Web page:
Modern Phones Call for New Case Designs
It may not seem like phones have changed much since the first iPhone came out. But there are a few key trends in recent years that change the relationship between our phones and our hands. Phone cases exist precisely at that crucial interface point, and I argue that they haven't kept up with two key trends: wider phones and gesture-based interfaces. These developments clash badly with current case designs. But there's a better way....
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Phone Size: How Wide is Too Wide?
Everyone wants the largest screen in the smallest phone, and that's something phone makers have been making great progress on in recent years, with progressively smaller bezels (the inactive areas around the display.)
Phone designers have also responded to the demand for larger screens by simply making phones larger as well. The question is: how large is too large? That's exactly what the industry has been trying to figure out in recent years.
With today's large, all-screen phone designs, we've nearly reached the limit of how much screen we can put in the palm of your hand comfortably. On the issue of what's comfortable to hold, one specific measurement stands out. Phone makers can only make a phone so wide before it's simply too difficult for the average human to hold in their hand.
Average width of US phones over past 10 years
We've reached that limit. As you can see in the chart above, the average width of phones in our spec database went down this year compared to last. It's the first time that's happened, and it's a sign that the industry went too far in 2018. After years of experimenting with ever-larger phones, we now know how wide a phone should be.
Width is a game of millimeters. The standard-size flagship phones of 2019 all clock in at around 70mm wide. That seems to feel pretty good to most people. The larger "Max", "XL", and "Plus" versions average closer to 75mm. That seems to work well for people with larger hands, (or those who are willing to make a comfort trade-off in order to get a larger screen.)
Add just a few millimeters in width, and the feeling changes completely. And yet that's exactly what adding a case does to your phone. Factor in the extra thickness that a case adds to your phone, and it's even worse. We know how wide our phones should be to fit in our hands, and yet we routinely make them wider.
But you have to make a width sacrifice for protection, right? Not so fast. There is an alternative, and Asus is here to show us how it's done:
The "Aero" case that Asus includes with its new ROG Phone II solves this problem neatly by leaving the sides exposed right where your hand grips the phone. The ROG Phone II clocks in at a whopping 78mm wide; any wider would definitely be too wide. But it's a solution that makes sense for most any modern phone.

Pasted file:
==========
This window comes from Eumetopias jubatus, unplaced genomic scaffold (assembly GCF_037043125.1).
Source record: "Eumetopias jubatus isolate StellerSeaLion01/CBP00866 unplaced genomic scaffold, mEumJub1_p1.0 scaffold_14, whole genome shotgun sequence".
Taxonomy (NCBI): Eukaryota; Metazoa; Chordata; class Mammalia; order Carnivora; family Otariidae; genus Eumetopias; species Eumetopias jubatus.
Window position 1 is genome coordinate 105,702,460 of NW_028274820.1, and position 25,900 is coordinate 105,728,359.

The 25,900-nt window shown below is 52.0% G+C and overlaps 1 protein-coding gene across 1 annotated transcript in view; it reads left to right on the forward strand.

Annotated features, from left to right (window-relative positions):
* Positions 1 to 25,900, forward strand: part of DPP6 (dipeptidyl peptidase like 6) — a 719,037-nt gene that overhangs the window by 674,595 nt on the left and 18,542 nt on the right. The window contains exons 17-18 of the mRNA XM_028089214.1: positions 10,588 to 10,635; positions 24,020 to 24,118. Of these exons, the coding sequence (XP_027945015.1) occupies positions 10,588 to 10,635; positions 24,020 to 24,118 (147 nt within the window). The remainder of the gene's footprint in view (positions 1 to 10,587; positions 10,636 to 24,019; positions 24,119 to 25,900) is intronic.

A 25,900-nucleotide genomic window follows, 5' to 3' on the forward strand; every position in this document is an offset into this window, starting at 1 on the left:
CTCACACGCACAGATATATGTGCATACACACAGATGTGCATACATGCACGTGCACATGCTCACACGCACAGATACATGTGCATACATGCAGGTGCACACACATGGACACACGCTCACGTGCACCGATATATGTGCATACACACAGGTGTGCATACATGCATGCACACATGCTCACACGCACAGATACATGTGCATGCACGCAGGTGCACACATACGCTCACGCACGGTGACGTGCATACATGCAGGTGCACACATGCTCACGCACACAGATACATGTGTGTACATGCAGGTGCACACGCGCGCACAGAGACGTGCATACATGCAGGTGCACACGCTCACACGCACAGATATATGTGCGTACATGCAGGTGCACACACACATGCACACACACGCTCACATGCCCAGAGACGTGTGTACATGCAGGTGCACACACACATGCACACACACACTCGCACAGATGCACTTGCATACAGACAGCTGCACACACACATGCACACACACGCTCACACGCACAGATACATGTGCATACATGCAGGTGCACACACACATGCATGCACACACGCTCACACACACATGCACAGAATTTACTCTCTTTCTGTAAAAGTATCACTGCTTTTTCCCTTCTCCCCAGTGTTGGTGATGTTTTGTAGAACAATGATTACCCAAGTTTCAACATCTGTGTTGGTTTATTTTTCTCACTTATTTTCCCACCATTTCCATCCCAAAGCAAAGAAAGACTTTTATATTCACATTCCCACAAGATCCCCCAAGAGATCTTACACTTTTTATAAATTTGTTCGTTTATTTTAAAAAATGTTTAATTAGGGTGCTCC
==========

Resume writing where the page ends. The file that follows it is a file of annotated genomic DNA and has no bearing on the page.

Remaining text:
The Aero case still provides excellent drop protection by wrapping around all four corners and providing little bump-outs on the front to ensure the screen doesn't take the hit if you drop it face-down on a hard, flat surface. I drop-tested the Aero case several times on the sidewalks of NYC, and it protected the phone perfectly.
The Android 10 Gesture Problem
Android 10 introduces a major new system-wide gesture: swiping in from either side edge to go "back". It requires that you start with your fingertip at the very edge of the screen. It takes getting used to this gesture, but once you do, it's pretty great. I was very skeptical at first, but it's now one of my favorite features of Android.
The problem is that most traditional cases get in the way of this gesture. Even with the very thinnest cases, most have a small ridge sticking up next to the sides of the display. This not only makes the new back gesture uncomfortable on your fingertip, but actually makes it much more difficult to perform reliably. This has quickly become apparent (and annoying) with most of the cases and Android 10 phones I've tried in the weeks since Android 10 came out.
Again, the Aero case neatly solves this problem by leaving the sides unencumbered.
Most phones now come with front glass that's gently rounded at the edges, precisely to make swipe gestures more comfortable on your fingertip. It doesn't make sense that we then ruin that experience with a case that adds uncomfortable ridges to the edges of the display.
Between our new-found maximum phone width, and the Android 10 back gesture, I think the time has come for more phone cases that leave the sides exposed in the middle.
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